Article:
Today, the Pennsylvania Senate passed State Senator Stewart J. Greenleaf’s (R, 12) SB 1132 creating an Alternative Dispute Resolution (ADR) Commission to expand the use of legal mediation services in Pennsylvania as an alternative to taking certain civil disputes to trial.
Backed up caseloads, a shortage of judges, and the high cost of litigation has led to an expansion of ADR in many states. Also known as mediation, ADR is a voluntary and relatively informal process that allows parties to address their needs better than litigation, resulting in substantial cost savings.
“Having practiced law for over fifty years, I have seen many business and labor disputes, consumer cases, and conflicts in every institutional setting that could have been better addressed through ADR in a more timely and cost-effective manner than running their course through the judicial system,” said Senator Greenleaf. “I want to make wider use of ADR in Pennsylvania in order to save scarce public resources during a time when courts are seeking additional funding. Increased use of ADR will ease the burden on the courts by allowing them to focus on matters that truly require litigation.”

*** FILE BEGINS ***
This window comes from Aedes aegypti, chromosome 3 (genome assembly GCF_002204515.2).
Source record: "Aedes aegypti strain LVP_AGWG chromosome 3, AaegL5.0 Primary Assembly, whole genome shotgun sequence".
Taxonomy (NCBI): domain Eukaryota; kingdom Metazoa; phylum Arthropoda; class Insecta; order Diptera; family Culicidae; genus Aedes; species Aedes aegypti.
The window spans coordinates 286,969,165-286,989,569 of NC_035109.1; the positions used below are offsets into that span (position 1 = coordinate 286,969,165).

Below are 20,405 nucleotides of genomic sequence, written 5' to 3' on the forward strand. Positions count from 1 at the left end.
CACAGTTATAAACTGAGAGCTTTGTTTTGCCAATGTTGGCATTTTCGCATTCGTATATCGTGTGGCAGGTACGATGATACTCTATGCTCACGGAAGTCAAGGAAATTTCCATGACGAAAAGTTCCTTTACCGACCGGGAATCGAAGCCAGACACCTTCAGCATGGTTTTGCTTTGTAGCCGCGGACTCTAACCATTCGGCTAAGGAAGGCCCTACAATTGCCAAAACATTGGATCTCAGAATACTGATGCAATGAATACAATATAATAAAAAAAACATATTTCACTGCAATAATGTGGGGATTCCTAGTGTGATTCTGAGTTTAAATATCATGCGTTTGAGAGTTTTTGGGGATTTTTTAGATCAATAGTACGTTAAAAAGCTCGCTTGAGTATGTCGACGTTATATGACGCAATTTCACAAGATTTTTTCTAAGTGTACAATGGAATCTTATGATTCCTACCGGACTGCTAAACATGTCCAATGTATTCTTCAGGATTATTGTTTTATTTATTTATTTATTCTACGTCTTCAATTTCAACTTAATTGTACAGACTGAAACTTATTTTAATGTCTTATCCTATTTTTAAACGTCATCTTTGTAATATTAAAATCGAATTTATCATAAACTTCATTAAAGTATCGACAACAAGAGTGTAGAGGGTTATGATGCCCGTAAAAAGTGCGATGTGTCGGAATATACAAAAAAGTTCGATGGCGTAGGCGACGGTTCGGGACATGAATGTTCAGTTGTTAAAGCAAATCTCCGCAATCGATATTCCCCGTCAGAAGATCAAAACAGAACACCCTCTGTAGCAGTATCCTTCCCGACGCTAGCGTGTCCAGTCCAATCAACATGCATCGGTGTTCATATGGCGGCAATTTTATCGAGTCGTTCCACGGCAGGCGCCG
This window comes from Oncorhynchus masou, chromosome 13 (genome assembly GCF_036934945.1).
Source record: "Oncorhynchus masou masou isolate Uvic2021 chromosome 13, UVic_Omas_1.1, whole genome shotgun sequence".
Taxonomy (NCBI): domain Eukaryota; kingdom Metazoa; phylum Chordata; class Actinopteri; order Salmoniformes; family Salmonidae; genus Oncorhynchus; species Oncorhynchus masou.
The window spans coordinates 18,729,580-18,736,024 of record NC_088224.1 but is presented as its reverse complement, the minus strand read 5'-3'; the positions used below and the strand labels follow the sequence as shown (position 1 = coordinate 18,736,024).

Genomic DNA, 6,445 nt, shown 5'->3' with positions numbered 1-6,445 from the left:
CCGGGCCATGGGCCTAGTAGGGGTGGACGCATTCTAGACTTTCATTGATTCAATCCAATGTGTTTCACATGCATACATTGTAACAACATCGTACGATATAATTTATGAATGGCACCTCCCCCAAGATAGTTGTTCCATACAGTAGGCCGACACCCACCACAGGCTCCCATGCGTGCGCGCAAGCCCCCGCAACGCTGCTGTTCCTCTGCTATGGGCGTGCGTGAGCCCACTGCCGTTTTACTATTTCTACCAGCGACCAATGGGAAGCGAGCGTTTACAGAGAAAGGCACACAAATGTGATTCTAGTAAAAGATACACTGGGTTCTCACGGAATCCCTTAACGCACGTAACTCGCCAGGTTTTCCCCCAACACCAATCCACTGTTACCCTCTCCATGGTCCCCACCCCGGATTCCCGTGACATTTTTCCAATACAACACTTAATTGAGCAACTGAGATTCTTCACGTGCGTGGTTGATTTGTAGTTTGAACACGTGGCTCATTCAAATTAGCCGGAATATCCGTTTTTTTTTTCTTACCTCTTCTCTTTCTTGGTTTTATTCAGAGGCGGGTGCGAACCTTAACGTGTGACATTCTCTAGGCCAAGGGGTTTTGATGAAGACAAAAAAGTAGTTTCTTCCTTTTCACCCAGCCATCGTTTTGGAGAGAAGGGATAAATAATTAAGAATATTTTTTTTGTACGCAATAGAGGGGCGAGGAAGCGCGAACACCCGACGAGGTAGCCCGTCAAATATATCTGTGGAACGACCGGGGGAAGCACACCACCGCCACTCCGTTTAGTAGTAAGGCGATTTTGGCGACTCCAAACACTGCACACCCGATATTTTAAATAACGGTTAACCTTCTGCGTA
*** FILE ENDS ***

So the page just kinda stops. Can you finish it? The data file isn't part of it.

The legislation incorporates the findings of a 2017 Joint State Government Commission analysis of dispute resolution services in Pennsylvania. The Advisory Committee’s principal recommendation is for the Commonwealth to establish an Alternative Dispute Resolution Commission to facilitate the development of ADR programs in the state, including education, training, and research about ADR. The Chief Justice of the Supreme Court, the Governor, and the General Assembly would appoint a 17 member board of directors to manage the commission. The General Assembly would appropriate funds for the operation of the commission.
The Philadelphia Bar Association and the Bucks County Bar Association have adopted resolutions supporting the creation of a statewide Alternative Dispute Resolution Commission.
SB 1132 will now be considered by the House of Representatives.